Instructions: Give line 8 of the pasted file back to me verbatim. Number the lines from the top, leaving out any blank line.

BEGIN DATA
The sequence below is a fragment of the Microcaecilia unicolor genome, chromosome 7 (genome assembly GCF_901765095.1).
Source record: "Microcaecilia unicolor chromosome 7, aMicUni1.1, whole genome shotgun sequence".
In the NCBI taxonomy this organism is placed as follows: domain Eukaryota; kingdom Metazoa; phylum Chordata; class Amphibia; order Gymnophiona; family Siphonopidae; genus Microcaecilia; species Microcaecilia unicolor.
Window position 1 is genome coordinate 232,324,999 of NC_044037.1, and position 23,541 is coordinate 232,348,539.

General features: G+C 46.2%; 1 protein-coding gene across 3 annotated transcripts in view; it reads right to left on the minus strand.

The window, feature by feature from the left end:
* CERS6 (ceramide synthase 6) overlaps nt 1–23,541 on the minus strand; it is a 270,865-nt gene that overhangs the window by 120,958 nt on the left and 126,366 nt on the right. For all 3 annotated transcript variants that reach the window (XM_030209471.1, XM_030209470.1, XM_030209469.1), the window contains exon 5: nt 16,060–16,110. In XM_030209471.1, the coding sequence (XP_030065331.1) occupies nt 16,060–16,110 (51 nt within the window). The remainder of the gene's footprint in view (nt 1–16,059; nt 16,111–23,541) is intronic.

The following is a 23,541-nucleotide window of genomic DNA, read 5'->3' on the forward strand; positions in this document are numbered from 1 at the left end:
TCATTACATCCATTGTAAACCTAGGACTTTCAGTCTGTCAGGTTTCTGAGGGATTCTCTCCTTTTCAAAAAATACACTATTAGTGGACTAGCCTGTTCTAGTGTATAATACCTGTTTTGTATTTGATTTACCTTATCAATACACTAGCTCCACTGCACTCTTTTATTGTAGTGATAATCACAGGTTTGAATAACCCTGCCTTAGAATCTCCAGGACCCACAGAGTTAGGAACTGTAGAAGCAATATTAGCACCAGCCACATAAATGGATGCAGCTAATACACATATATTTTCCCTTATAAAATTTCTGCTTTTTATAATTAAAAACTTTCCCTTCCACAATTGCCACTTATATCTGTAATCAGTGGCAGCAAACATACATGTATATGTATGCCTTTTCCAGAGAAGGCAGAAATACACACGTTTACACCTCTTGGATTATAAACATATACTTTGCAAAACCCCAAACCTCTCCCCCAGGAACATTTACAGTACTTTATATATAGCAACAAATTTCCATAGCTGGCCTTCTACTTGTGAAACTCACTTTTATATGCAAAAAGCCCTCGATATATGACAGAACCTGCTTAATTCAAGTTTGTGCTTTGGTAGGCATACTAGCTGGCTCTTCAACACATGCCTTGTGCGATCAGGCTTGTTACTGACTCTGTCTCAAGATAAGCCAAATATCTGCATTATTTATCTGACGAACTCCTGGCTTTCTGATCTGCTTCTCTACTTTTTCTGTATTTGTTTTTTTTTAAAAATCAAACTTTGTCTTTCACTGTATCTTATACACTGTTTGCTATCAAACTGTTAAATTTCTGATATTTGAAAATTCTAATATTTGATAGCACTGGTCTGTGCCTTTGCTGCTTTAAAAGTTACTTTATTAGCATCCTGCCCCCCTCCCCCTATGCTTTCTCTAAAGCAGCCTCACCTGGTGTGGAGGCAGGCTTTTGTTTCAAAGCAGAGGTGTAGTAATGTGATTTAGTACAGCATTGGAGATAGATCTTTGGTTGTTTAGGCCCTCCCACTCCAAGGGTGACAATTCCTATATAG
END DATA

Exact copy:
The following is a 23,541-nucleotide window of genomic DNA, read 5'->3' on the forward strand; positions in this document are numbered from 1 at the left end: